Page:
In response to concerns raised by the governments of the United States, Canada, the European Union and Japan - bilaterally and at the World Trade Organization (WTO) - the Chinese government appears to have placed implementation of some recently issued measures governing information and communications technology (“ICT”) in the banking sector.  The China Banking Regulatory Commission’s Guidelines for Promoting the Application of Secure and Controllable Information Technology in Banking Sector (“Guidelines”) and the Classification Catalogue of Banking Information Technology Assets and Indexes of Security and Controllability (“Catalogue”) were issued in December 2014 with the stated purpose of improving cybersecurity in the sector.  However, the Guidelines also contain language that indicates an intent to develop and support “indigenous innovation” in strategic emerging industries. 

The new measures specify that new purchases by the banking industry of internet and ICT product and services must meet certain “security and controllability” requirements.  These requirements include that:

  • suppliers disclose the source code for their ICT products;
  • the intellectual property rights attached to such products must be either owned or controlled by a Chinese national;
  • suppliers source from “controllable” supply chains; and
  • suppliers establish their own service centers in China and conduct R&D in China.

The measures also impose an intrusive testing and auditing process to verify “security and controllability.” 

The measures raised serious concerns among ICT and financial services providers that the new laws would limit foreign access to China’s commercial banking sector and improperly drive the business decisions of Chinese financial institutions away from foreign ICT products, services and technologies.  The United States has raised concerns with the compliance of the Chinese measure with China’s obligations under the WTO Agreements, including under the General Agreement on Tariffs and Trade (“GATT”), the General Agreement on Trade in Services (“GATS”), the Agreement on Trade-Related Investment Measures (“TRIMs”), the Agreement on Technical Barriers to Trade (“TBT”), and commitments contained in China’s Protocol of Accession.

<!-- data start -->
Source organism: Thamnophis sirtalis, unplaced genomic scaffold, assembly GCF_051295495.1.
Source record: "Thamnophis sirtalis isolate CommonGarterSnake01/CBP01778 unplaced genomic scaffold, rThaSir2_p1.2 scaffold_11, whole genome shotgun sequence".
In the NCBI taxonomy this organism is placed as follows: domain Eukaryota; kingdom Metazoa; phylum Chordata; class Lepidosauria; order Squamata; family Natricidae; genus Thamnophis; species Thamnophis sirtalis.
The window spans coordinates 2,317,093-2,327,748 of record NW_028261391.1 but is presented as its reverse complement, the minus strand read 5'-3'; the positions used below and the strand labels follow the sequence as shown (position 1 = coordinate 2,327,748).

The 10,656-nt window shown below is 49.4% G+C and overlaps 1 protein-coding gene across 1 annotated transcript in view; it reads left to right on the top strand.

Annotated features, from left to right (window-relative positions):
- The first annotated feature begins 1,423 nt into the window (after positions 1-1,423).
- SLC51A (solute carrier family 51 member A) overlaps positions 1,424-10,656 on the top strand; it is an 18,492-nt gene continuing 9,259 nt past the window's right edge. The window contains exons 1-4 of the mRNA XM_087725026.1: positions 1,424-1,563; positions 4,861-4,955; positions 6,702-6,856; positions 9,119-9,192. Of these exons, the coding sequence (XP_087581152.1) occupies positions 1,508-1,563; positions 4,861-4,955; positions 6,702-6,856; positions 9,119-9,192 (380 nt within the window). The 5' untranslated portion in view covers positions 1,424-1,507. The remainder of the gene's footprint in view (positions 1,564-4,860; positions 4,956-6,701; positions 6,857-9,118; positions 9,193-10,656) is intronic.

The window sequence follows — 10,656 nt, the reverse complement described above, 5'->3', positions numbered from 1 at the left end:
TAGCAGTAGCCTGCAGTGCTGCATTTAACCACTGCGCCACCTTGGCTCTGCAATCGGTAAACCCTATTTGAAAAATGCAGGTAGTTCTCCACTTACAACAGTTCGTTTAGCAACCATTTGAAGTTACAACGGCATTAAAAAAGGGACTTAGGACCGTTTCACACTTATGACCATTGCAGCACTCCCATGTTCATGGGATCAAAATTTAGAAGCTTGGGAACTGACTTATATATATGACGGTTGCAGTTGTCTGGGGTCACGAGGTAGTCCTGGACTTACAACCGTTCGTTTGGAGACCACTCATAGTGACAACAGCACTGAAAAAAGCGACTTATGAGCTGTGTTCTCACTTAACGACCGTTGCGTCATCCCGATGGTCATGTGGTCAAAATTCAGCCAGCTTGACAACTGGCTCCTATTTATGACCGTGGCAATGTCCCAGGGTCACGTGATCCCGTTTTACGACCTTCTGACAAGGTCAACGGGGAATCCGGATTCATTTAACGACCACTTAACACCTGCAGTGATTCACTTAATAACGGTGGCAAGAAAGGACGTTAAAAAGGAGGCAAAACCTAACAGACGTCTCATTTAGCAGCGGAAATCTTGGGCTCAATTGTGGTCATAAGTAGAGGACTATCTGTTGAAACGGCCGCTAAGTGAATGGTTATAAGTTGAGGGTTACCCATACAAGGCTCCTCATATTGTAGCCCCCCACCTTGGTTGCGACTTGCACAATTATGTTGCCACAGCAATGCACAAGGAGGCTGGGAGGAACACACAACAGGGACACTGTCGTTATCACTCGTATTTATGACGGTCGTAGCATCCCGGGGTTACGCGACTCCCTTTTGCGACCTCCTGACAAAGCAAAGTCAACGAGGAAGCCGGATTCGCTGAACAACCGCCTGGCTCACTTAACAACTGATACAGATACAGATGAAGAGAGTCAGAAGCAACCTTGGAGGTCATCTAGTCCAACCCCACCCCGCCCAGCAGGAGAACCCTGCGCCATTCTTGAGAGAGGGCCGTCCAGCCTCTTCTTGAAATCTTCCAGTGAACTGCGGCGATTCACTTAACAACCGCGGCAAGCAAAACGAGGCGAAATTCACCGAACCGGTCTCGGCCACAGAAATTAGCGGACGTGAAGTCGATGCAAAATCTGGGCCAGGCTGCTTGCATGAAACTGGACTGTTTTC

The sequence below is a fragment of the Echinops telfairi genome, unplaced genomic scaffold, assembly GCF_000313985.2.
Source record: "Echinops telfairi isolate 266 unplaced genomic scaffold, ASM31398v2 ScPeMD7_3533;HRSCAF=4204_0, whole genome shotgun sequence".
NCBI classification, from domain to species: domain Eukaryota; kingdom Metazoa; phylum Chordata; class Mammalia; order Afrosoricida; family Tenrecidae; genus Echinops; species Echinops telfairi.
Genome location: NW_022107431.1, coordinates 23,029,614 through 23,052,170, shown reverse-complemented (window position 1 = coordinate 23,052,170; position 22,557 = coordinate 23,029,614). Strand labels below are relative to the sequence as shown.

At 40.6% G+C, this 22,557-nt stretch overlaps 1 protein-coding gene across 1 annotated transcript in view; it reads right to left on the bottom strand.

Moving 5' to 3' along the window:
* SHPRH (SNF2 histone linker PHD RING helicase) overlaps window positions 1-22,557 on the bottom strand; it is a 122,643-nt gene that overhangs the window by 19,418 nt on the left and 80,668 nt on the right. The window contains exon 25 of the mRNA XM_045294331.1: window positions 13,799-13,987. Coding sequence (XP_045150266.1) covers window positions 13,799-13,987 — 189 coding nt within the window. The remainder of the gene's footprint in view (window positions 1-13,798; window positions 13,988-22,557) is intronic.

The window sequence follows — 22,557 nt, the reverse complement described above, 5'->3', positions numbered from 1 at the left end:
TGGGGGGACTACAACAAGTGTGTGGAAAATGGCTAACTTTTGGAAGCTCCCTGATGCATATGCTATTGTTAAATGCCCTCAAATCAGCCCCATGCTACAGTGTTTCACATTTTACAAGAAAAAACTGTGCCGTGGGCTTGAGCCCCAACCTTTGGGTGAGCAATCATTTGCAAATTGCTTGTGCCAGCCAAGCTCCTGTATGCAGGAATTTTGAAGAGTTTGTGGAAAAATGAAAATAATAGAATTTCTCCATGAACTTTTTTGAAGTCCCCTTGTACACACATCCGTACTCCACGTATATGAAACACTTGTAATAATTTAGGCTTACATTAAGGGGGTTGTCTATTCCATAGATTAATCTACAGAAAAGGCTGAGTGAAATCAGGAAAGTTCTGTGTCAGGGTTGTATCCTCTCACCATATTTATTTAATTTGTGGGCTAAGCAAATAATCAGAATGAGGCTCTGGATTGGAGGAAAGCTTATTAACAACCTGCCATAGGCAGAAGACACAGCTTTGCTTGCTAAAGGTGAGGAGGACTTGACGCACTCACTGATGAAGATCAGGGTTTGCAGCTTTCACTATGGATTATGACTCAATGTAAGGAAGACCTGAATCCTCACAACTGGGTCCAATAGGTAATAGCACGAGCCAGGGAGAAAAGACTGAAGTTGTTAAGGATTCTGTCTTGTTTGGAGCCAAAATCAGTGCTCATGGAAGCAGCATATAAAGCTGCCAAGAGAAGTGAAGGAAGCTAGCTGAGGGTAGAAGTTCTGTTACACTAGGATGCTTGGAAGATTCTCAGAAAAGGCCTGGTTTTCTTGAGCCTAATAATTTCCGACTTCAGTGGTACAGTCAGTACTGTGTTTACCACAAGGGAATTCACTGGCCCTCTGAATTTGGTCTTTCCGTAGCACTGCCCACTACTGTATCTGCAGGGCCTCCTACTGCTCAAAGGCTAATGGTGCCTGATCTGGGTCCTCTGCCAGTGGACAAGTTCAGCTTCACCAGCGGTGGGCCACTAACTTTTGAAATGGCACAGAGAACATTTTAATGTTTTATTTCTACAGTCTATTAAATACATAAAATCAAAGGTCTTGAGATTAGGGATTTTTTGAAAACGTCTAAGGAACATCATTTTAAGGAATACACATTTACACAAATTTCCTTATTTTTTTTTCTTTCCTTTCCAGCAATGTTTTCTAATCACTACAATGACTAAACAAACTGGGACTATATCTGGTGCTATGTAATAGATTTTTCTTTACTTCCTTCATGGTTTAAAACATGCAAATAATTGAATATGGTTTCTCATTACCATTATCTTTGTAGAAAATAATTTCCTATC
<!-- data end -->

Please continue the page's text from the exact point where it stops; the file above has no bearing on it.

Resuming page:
It is unclear whether and how the apparent delay will ultimately affect the operation of the measures.  Chinese government officials neither issued an official public notice of the implementation delay, nor indicated what the next steps are for the measures.  According to a statement by the Chinese Ministry of Foreign Affairs, we expect that China will issue amended Guidelines seeking to address some of the concerns raised by its trading partners, but it is unclear whether this will take place after a formal public comment period:

[T]he China Banking Regulatory Commission and the Ministry of Industry and Information Technology enacted guidelines on strengthening the security of information technology products of the banking industry, in a bid to protect the information security of the banking industry and the general public.  Upon heeding opinions from all sides, relevant departments of China are making amendment and improvement to the guidelines.

Foreign ICT, banking, and other commercial interests remain concerned that Chinese banks may continue to implement revised procurement practices based on the existing Guidelines.  They urge the Chinese government to officially suspend implementation through a written public notice and initiate formal notice and comment for any proposed amendments to the Guidelines.  China made commitments to the United States during 2008 and 2011 Strategic and Economic Dialogue to provide adequate opportunity for public comment, but failed to do so in its developments of the original Guidelines.

The United States also recently raised concerns under the TBT Agreement regarding a proposed Chinese counterterrorism measure.  That measure contained provisions that would, among other things, impose in-country data storage requirements for internet and telecommunications companies and require that telecommunications and internet service providers pre-install Chinese encryption algorithms on their ICT equipment.  Consideration of that measure reported has been suspended indefinitely by the Chinese legislature.